I’ve been on this spooky detective jazz vibe for a while now. Looks Like Trouble which came out earlier this year as well as a few other new unreleased ones are on the same tip.

I think the goal was to be a little deep, a little funky and a little breaky but not too complicated with this one. It was more of an exercise that happened to work out.

DD: I love the use of dialogue samples on Espionage. Where do these come from? The sample seems really familiar but I can’t quite place it.

JR: Eh… gonna take a page from the great legend, Kool Herc. I don’t give out breakbeat names or sample sources. Can’t blow up my spot ?

DD: It’s not just the music you’re behind on this EP – I understand you did all the artwork and the video for Rainmaker too. What inspired you to take full control on this release?

JR: Ego, probably, hahaha. When I was a kid, I thought I’d grow up to be an architect or a painter or a sculptor. I like to think my creativity can be applied in many different ways. I look up to people like David Lynch, Charles and Ray Eames, Gorgio Moroder and the bossman, Goldie, of course; people who can innovate in multiple fields of creative endeavour. So for me making the music, doing the artwork, shooting and editing the videos, that’s my way of expressing that desire. Or fulfilling it, I suppose.

DD: Both the artwork and the video feature some intriguing symbols. Is there any kind of puzzle or hidden meaning to be found here?

The symbols are a cryptogram from a cipher I developed. The message references the lyrics in The Rainmaker and my personal connection with headz. That’s all I want to disclose for now. But I’m hoping people will get to see this cipher deployed again soon.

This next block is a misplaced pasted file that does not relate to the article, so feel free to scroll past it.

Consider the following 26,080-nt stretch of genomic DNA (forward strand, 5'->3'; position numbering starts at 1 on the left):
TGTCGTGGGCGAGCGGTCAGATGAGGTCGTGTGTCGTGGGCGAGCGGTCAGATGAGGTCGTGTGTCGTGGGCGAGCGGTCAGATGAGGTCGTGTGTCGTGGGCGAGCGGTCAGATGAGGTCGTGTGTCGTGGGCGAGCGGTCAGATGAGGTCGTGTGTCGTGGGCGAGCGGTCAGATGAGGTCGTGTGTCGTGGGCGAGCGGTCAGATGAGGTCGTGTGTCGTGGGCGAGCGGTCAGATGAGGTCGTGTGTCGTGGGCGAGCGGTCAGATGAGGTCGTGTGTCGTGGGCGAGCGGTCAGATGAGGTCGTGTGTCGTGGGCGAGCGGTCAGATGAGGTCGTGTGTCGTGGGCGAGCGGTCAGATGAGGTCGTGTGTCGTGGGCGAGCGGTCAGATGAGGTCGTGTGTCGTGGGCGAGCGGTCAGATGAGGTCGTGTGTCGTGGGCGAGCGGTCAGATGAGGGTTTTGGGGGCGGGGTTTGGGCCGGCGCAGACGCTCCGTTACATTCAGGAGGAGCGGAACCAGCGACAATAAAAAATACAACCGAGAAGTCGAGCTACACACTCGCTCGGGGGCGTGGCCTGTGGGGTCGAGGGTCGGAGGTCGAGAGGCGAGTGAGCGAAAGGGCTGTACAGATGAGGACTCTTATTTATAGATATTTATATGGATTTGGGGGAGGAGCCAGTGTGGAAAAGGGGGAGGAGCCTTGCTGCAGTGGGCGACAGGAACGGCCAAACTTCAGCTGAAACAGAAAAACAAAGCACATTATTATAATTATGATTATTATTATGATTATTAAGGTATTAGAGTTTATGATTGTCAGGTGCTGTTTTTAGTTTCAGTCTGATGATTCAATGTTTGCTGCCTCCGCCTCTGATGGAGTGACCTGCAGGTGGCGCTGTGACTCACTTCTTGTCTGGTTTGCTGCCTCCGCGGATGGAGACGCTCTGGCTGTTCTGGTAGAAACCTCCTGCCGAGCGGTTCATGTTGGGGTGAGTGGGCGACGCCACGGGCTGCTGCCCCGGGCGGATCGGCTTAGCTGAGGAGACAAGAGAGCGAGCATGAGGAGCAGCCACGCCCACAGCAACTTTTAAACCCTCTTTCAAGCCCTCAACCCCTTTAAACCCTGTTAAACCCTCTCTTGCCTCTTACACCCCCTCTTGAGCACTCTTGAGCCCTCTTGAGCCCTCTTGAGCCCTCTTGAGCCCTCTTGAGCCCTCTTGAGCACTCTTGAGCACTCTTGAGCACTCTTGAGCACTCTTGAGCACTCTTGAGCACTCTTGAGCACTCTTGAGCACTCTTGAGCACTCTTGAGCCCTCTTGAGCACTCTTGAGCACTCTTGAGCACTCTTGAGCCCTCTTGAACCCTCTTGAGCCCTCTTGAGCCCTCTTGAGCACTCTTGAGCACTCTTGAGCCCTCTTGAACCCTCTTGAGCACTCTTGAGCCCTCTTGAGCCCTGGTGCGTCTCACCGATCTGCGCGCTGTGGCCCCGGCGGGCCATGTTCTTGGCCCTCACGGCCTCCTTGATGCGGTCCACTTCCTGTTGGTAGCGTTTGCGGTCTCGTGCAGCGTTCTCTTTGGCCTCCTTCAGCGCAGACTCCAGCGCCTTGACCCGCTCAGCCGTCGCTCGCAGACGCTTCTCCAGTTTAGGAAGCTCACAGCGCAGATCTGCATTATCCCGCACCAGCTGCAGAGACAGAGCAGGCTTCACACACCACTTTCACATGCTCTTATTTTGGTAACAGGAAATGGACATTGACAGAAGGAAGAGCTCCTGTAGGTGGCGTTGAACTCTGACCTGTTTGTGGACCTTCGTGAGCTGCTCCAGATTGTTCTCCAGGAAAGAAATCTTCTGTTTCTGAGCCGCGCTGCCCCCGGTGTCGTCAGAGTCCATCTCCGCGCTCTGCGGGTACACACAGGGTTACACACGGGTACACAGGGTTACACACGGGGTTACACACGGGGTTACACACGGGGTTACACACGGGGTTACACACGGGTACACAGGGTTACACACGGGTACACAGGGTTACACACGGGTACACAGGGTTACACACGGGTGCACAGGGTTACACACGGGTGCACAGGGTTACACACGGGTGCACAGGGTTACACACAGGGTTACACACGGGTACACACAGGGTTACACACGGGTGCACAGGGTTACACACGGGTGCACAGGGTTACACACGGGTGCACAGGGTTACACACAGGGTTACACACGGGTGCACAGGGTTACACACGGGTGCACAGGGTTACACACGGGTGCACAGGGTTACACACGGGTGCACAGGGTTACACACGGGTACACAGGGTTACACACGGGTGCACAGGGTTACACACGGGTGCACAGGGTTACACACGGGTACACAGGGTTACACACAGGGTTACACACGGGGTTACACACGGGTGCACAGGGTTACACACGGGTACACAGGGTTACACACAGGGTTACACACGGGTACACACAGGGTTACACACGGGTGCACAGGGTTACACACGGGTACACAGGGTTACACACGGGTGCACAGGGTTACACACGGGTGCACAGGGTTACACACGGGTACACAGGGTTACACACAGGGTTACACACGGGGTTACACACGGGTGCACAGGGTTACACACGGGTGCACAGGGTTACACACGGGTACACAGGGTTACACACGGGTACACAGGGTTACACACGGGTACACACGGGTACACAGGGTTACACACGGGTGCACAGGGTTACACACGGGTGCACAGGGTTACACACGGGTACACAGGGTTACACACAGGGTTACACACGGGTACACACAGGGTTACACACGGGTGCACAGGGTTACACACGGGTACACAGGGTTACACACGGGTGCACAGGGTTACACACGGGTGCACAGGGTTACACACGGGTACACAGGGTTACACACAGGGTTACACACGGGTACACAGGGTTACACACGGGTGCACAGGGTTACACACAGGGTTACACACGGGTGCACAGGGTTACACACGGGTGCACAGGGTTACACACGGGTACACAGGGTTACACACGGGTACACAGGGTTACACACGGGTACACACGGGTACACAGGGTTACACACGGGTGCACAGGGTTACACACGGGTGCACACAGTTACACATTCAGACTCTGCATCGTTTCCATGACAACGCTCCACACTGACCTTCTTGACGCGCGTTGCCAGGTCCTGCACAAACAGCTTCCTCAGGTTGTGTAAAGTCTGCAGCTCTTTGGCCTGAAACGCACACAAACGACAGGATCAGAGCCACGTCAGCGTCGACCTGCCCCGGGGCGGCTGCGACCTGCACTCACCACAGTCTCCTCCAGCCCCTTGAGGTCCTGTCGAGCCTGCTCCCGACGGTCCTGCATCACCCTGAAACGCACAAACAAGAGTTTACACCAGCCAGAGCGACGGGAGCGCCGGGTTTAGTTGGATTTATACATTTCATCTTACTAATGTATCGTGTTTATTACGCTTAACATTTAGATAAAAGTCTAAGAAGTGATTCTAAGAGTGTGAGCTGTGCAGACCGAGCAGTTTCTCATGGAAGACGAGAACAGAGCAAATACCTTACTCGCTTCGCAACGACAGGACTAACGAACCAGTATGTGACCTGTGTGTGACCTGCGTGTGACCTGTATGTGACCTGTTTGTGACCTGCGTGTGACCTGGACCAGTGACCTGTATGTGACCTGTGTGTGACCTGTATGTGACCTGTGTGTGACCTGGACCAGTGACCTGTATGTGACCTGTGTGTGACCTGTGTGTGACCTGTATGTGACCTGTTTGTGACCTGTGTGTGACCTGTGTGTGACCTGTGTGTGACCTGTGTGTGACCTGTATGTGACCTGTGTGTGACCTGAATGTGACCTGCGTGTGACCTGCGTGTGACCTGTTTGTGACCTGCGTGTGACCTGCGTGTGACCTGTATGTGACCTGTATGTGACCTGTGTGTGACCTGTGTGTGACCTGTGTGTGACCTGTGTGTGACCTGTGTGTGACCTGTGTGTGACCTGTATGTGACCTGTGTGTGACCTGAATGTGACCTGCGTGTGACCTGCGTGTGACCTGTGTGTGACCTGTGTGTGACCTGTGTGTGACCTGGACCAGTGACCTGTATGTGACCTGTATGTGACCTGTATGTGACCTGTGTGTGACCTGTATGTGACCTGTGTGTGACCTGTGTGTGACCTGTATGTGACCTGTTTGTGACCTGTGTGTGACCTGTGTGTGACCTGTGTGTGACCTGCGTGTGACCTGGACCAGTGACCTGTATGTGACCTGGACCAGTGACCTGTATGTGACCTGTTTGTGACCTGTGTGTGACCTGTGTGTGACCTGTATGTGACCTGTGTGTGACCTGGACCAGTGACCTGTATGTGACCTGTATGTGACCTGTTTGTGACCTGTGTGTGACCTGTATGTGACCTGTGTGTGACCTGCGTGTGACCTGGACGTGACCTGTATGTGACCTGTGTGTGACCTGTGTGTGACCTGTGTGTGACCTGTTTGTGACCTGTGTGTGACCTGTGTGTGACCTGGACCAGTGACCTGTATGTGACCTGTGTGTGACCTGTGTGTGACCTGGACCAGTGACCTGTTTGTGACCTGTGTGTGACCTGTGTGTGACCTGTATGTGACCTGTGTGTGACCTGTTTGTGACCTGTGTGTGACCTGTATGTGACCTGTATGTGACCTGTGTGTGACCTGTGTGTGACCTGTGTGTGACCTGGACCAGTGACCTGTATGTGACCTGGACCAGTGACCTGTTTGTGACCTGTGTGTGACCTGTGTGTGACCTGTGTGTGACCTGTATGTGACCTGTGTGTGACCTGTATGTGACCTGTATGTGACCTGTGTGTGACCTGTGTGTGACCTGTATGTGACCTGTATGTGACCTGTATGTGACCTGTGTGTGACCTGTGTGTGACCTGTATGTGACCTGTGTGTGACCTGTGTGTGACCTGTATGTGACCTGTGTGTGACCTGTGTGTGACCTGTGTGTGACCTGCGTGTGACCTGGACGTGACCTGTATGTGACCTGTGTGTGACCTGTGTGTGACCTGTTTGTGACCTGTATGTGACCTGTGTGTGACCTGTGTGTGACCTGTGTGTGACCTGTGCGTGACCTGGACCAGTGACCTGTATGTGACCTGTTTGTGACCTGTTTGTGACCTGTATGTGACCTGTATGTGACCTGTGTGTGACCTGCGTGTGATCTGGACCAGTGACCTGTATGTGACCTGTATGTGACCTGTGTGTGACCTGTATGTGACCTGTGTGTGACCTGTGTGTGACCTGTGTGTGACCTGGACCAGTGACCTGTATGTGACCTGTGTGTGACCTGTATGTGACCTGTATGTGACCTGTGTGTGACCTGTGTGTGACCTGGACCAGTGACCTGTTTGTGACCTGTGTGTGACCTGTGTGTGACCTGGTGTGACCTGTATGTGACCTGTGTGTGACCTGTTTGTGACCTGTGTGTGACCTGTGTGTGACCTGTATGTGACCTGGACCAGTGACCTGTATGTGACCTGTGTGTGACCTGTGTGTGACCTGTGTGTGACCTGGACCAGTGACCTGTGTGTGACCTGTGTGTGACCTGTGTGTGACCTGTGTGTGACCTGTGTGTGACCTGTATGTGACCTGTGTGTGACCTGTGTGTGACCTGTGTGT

DD: So moving forward into the rest of the year and beyond, what’s next for John Rolodex? And what’s next for Machinist Music?

JR: I’ve got more material forthcoming on Metalheadz including a remix, but I’ll let them handle the announcements. There’s so much going on at Metalheadz right now. It’s incredible to be a part of it.

As far as Machinist, we’re celebrating our tenth year and we have a few things planned around that. The first installment of MACHX will be out before year’s end. It’s got some killers from NC-17, my label partner Dioptrics, and Machinist alumni SDS and Sureshock plus a couple remixes from Nuphlo and myself on that. We’re also developing more material with Nuphlo, SDS and a few others. Dioptrics is working on another devastating release and I’m working on parts three and four of the reflection series (Fingerprints EP and Blueprints EP being the first two). So there’s a few irons in the fire. We’re starting to scope out more artists to work with, people who like our sound and want to grow. If you’re reading this and that’s you, hit us up.

DD: Last but not least, give us your top 5 tracks from the ‘headz back catalogue

JR: This is impossible with such an incredible catalogue, but here goes (no particular order):

  • Off the top I’ve gotta name Doc Scott – Unofficial Ghost. Exquisite intro and absolutely ruthless drop. It’s had a massive influence on me.
  • Lost Rufige by the bossman, Goldie. A low-key killer of quintessential headziness. Deeper levels.
  • Dillinja’s Ja Know Ya Big was literally life-changing. I’ve told that story many, many times. I’ll spare you.
  • Doc Scott’s Swarm is another masterpiece. It has everything it needs and not one extra note. Perfect.
  • Alex Reece – Pulp Fiction is one of the most iconic tunes in the history of the genre. And there’s a good reason for that. I usually draw the Lynx update but the original is a high-order prototype par excellence.

DD: Thanks for chatting John!

JR: Thanks!

You can check out the full set of clips from The Rainmaker below; the EP is out now at all good digital stores.